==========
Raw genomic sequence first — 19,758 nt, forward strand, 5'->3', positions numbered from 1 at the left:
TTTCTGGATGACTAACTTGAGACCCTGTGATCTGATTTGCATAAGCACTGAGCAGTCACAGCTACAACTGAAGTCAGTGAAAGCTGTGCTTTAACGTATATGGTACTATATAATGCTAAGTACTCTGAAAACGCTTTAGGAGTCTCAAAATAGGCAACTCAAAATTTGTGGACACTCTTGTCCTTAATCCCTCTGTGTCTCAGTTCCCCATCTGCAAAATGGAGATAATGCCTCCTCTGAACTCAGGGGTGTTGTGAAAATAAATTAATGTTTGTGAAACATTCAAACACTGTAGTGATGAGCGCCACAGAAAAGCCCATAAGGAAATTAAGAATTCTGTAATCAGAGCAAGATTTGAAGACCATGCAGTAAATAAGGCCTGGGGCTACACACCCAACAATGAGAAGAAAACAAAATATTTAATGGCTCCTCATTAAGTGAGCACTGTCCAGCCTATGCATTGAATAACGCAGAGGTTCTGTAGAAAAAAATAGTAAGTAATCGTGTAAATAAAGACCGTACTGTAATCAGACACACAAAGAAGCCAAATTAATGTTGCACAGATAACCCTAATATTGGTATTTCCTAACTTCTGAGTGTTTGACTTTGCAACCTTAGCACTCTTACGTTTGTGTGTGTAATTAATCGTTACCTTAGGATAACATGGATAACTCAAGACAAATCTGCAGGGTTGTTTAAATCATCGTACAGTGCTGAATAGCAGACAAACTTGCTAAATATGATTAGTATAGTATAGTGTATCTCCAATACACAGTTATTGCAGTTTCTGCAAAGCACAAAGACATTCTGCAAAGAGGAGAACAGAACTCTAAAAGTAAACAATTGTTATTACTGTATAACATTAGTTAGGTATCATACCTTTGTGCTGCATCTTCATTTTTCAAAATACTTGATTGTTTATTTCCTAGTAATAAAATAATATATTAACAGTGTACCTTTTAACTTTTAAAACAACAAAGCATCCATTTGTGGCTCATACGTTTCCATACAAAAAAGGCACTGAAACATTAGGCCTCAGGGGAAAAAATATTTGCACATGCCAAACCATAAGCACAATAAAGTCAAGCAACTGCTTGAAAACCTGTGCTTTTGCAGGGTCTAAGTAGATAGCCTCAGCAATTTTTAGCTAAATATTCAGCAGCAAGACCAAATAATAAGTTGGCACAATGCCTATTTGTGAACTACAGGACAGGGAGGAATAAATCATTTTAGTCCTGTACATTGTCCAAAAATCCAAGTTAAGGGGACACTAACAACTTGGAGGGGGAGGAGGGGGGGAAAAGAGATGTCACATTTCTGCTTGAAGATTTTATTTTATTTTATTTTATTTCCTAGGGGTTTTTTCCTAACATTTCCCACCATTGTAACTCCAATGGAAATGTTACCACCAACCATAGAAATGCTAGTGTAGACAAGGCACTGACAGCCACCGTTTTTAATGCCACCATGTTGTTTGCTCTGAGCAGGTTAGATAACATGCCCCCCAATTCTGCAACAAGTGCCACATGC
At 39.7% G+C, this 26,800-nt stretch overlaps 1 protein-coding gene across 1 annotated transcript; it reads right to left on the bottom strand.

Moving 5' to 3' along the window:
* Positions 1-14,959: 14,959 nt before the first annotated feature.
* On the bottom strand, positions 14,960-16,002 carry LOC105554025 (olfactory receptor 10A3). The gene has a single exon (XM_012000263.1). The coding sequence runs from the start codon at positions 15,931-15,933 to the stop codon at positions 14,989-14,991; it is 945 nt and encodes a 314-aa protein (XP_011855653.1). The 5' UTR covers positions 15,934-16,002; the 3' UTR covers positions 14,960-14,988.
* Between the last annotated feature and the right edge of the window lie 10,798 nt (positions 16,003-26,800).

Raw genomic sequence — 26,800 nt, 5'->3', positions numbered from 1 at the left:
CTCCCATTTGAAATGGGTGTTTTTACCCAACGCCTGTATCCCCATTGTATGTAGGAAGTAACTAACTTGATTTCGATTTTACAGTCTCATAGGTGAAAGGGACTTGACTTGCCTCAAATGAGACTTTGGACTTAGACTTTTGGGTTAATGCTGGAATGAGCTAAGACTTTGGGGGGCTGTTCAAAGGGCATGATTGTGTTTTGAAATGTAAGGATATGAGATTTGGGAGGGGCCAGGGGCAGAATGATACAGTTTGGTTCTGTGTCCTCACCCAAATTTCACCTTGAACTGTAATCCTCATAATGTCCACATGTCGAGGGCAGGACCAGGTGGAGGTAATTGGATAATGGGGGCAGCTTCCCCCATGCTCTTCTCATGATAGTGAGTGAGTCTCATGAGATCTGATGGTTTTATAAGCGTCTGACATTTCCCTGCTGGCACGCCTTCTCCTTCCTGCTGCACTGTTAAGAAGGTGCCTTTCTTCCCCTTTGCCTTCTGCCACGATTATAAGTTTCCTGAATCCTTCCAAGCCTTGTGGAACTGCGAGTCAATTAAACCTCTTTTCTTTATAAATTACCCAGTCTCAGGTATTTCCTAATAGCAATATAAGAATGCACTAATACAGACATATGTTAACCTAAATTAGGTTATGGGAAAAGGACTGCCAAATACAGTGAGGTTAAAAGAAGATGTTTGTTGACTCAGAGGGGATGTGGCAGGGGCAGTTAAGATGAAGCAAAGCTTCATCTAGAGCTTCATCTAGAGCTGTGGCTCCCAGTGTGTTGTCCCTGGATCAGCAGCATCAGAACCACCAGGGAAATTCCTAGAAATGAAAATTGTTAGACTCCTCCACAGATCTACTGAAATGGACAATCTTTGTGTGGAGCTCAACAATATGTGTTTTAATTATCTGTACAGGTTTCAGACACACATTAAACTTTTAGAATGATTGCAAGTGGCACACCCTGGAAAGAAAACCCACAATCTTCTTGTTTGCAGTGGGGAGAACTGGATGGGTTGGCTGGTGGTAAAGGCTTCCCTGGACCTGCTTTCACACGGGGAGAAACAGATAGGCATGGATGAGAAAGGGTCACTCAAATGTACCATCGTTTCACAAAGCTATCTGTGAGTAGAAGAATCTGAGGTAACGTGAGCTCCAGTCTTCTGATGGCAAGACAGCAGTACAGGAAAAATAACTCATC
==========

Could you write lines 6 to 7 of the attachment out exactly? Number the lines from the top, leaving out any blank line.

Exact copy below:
* On the bottom strand, positions 14,960-16,002 carry LOC105554025 (olfactory receptor 10A3). The gene has a single exon (XM_012000263.1). The coding sequence runs from the start codon at positions 15,931-15,933 to the stop codon at positions 14,989-14,991; it is 945 nt and encodes a 314-aa protein (XP_011855653.1). The 5' UTR covers positions 15,934-16,002; the 3' UTR covers positions 14,960-14,988.
* Between the last annotated feature and the right edge of the window lie 10,798 nt (positions 16,003-26,800).